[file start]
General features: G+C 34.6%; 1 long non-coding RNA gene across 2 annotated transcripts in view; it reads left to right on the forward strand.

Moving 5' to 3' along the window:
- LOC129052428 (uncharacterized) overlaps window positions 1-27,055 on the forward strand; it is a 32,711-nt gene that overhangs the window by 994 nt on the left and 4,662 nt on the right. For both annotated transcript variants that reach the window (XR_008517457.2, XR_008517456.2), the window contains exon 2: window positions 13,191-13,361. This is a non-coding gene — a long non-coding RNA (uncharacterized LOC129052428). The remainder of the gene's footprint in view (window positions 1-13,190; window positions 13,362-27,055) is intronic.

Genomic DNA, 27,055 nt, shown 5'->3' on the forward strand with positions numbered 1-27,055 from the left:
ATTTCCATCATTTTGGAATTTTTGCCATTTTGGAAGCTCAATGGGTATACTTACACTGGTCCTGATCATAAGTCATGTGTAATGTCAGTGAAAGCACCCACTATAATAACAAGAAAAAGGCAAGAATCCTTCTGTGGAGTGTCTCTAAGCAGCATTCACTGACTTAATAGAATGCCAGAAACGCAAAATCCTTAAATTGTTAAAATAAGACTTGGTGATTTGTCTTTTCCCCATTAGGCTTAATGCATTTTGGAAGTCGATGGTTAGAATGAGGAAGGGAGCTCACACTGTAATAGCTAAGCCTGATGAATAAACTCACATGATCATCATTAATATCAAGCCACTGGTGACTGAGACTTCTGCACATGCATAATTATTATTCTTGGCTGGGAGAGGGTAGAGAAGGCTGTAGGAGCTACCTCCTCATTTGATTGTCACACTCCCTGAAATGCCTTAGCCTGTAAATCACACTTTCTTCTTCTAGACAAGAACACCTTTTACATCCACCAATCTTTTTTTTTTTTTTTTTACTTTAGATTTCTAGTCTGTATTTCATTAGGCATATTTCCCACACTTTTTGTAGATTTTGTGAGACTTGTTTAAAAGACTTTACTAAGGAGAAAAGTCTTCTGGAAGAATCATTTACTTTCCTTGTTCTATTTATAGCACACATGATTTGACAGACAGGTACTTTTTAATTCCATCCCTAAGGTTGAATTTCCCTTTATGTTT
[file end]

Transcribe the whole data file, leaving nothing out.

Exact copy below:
General features: G+C 34.6%; 1 long non-coding RNA gene across 2 annotated transcripts in view; it reads left to right on the forward strand.

Moving 5' to 3' along the window:
- LOC129052428 (uncharacterized) overlaps window positions 1-27,055 on the forward strand; it is a 32,711-nt gene that overhangs the window by 994 nt on the left and 4,662 nt on the right. For both annotated transcript variants that reach the window (XR_008517457.2, XR_008517456.2), the window contains exon 2: window positions 13,191-13,361. This is a non-coding gene — a long non-coding RNA (uncharacterized LOC129052428). The remainder of the gene's footprint in view (window positions 1-13,190; window positions 13,362-27,055) is intronic.

Genomic DNA, 27,055 nt, shown 5'->3' on the forward strand with positions numbered 1-27,055 from the left:
ATTTCCATCATTTTGGAATTTTTGCCATTTTGGAAGCTCAATGGGTATACTTACACTGGTCCTGATCATAAGTCATGTGTAATGTCAGTGAAAGCACCCACTATAATAACAAGAAAAAGGCAAGAATCCTTCTGTGGAGTGTCTCTAAGCAGCATTCACTGACTTAATAGAATGCCAGAAACGCAAAATCCTTAAATTGTTAAAATAAGACTTGGTGATTTGTCTTTTCCCCATTAGGCTTAATGCATTTTGGAAGTCGATGGTTAGAATGAGGAAGGGAGCTCACACTGTAATAGCTAAGCCTGATGAATAAACTCACATGATCATCATTAATATCAAGCCACTGGTGACTGAGACTTCTGCACATGCATAATTATTATTCTTGGCTGGGAGAGGGTAGAGAAGGCTGTAGGAGCTACCTCCTCATTTGATTGTCACACTCCCTGAAATGCCTTAGCCTGTAAATCACACTTTCTTCTTCTAGACAAGAACACCTTTTACATCCACCAATCTTTTTTTTTTTTTTTTTACTTTAGATTTCTAGTCTGTATTTCATTAGGCATATTTCCCACACTTTTTGTAGATTTTGTGAGACTTGTTTAAAAGACTTTACTAAGGAGAAAAGTCTTCTGGAAGAATCATTTACTTTCCTTGTTCTATTTATAGCACACATGATTTGACAGACAGGTACTTTTTAATTCCATCCCTAAGGTTGAATTTCCCTTTATGTTT